|PoCXP Supply (Output)||17 W of 24 VDC regulated power per CoaXPress connector|
|Power Consumption||Typ. 0.8 A @ 12 VDC (actual values depend on image pre-processing)|
|Size (L x H)||PCIe standard height |
Half length card:
167.64 mm x 111.15 mm
|Camera Interface||1 x CXP-6 (CXP-1 to CXP-6, DIN connector)|
|Ambient Temperature||50 °C (0 LFMa) |
60 °C (100 LFMa)
An adequate airflow in the computer is recommended.
|FPGA Operating Temperatureb||0–85 °C at 100 LFMa|
|Storage Temperature||-50–80 °C|
|Humidity during Operation||5–90 % non-condensing|
|Humidity during Storage||5–95 %|
LFM = Linear Feet per Minute, unit for measuring airflow velocity.
Temperature being measured directly on the FPGA. You can read out the measured value in all applets that are available for marathon ACX-SP via the applet parameter
The PCIe bus data throughput depends on the mainboard, the chip set, and the BIOS configuration of the host computer. The number of installed PCIe boards also affects the throughput, e.g. a PCIe x8 connector may support only x4 performance. Always check the mainboard manual thoroughly to be sure.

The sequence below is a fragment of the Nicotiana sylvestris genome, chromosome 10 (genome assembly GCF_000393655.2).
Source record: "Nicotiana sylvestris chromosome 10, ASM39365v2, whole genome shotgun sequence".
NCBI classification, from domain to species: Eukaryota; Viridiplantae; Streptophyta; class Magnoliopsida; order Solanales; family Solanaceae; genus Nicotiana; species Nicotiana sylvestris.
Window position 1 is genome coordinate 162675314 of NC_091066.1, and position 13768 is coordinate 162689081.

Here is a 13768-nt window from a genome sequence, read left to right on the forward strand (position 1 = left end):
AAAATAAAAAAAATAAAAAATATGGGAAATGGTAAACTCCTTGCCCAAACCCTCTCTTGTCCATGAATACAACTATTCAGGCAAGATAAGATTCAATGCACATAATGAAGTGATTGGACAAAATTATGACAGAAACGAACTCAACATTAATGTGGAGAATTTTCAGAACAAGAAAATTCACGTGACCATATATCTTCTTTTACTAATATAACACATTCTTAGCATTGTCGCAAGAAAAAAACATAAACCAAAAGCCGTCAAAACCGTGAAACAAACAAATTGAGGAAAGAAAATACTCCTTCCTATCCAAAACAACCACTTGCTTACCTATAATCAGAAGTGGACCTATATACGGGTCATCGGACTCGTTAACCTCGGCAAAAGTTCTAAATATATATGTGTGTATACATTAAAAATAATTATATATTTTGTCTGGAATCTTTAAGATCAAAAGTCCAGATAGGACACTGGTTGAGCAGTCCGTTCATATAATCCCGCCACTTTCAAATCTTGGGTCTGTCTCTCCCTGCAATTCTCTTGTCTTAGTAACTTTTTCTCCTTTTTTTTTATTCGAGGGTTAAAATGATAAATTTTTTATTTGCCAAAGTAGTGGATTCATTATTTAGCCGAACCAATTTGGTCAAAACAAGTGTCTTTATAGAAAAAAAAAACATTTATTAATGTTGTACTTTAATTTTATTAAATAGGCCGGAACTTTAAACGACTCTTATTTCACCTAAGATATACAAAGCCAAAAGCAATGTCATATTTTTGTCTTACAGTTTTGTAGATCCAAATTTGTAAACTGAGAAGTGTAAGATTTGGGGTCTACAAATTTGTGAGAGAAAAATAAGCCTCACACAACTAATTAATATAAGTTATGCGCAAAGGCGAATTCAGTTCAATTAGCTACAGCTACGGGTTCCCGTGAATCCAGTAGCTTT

The Front GPIO Connector#
The front GPIO connector covers the basic trigger setup of your frame grabber. Its trigger connector allows you to control peripheral devices (PLC) and to synchronize multiple marathon ACX-SP boards.
The socket is located directly on the slot bracket:
In default configuration, the trigger connector of the front GPIO connector offers:
- 3 differential input signals or 2 differential and 1 single-ended input signal in pull-up mode
- 2 TTL output signals
You can configure the pin assignment of the front GPIO connector to provide different input signals, e.g.: